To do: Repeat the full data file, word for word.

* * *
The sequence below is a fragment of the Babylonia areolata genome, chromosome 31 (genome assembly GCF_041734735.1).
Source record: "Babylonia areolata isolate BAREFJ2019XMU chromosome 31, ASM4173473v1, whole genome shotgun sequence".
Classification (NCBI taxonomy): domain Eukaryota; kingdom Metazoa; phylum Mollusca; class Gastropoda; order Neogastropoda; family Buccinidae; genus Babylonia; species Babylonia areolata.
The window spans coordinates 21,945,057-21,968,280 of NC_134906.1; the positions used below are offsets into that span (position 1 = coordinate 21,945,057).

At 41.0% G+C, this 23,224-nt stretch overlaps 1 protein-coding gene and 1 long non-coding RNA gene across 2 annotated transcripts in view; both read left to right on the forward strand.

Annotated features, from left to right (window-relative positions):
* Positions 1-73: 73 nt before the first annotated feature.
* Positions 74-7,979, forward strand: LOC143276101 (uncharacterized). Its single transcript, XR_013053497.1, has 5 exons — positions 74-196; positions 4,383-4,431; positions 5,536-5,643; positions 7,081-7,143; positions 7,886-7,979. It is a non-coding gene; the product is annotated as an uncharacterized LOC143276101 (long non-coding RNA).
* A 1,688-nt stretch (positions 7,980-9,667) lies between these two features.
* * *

The sequence below is a fragment of the Babylonia areolata genome, chromosome 31 (genome assembly GCF_041734735.1).
Source record: "Babylonia areolata isolate BAREFJ2019XMU chromosome 31, ASM4173473v1, whole genome shotgun sequence".
Classification (NCBI taxonomy): domain Eukaryota; kingdom Metazoa; phylum Mollusca; class Gastropoda; order Neogastropoda; family Buccinidae; genus Babylonia; species Babylonia areolata.
The window spans coordinates 21,945,057-21,968,280 of NC_134906.1; the positions used below are offsets into that span (position 1 = coordinate 21,945,057).

At 41.0% G+C, this 23,224-nt stretch overlaps 1 protein-coding gene and 1 long non-coding RNA gene across 2 annotated transcripts in view; both read left to right on the forward strand.

Annotated features, from left to right (window-relative positions):
* Positions 1-73: 73 nt before the first annotated feature.
* Positions 74-7,979, forward strand: LOC143276101 (uncharacterized). Its single transcript, XR_013053497.1, has 5 exons — positions 74-196; positions 4,383-4,431; positions 5,536-5,643; positions 7,081-7,143; positions 7,886-7,979. It is a non-coding gene; the product is annotated as an uncharacterized LOC143276101 (long non-coding RNA).
* A 1,688-nt stretch (positions 7,980-9,667) lies between these two features.